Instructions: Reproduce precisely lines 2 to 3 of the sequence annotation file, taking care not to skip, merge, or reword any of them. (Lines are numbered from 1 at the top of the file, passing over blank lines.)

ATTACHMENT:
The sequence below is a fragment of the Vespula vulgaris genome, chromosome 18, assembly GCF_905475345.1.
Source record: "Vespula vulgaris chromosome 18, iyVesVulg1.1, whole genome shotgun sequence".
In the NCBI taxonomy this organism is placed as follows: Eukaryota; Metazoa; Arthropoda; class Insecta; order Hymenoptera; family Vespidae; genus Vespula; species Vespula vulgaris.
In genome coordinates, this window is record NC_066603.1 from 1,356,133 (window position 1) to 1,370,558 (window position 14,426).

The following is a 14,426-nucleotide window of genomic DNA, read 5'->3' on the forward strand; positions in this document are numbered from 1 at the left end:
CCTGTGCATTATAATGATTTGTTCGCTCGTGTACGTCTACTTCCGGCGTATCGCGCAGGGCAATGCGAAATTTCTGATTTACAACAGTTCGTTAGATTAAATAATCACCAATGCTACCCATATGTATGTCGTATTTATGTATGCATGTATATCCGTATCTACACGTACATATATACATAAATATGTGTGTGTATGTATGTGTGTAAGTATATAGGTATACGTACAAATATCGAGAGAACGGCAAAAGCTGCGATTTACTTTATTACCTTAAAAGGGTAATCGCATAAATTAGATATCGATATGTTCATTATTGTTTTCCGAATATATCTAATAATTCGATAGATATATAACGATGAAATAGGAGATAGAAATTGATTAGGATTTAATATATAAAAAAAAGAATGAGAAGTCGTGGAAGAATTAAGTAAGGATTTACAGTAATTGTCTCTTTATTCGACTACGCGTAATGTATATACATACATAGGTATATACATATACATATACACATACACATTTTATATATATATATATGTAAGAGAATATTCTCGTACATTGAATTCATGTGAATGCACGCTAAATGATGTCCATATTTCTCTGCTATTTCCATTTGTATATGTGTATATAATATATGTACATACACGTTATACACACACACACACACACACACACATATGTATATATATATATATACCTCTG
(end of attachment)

Source record: "Vespula vulgaris chromosome 18, iyVesVulg1.1, whole genome shotgun sequence".
In the NCBI taxonomy this organism is placed as follows: Eukaryota; Metazoa; Arthropoda; class Insecta; order Hymenoptera; family Vespidae; genus Vespula; species Vespula vulgaris.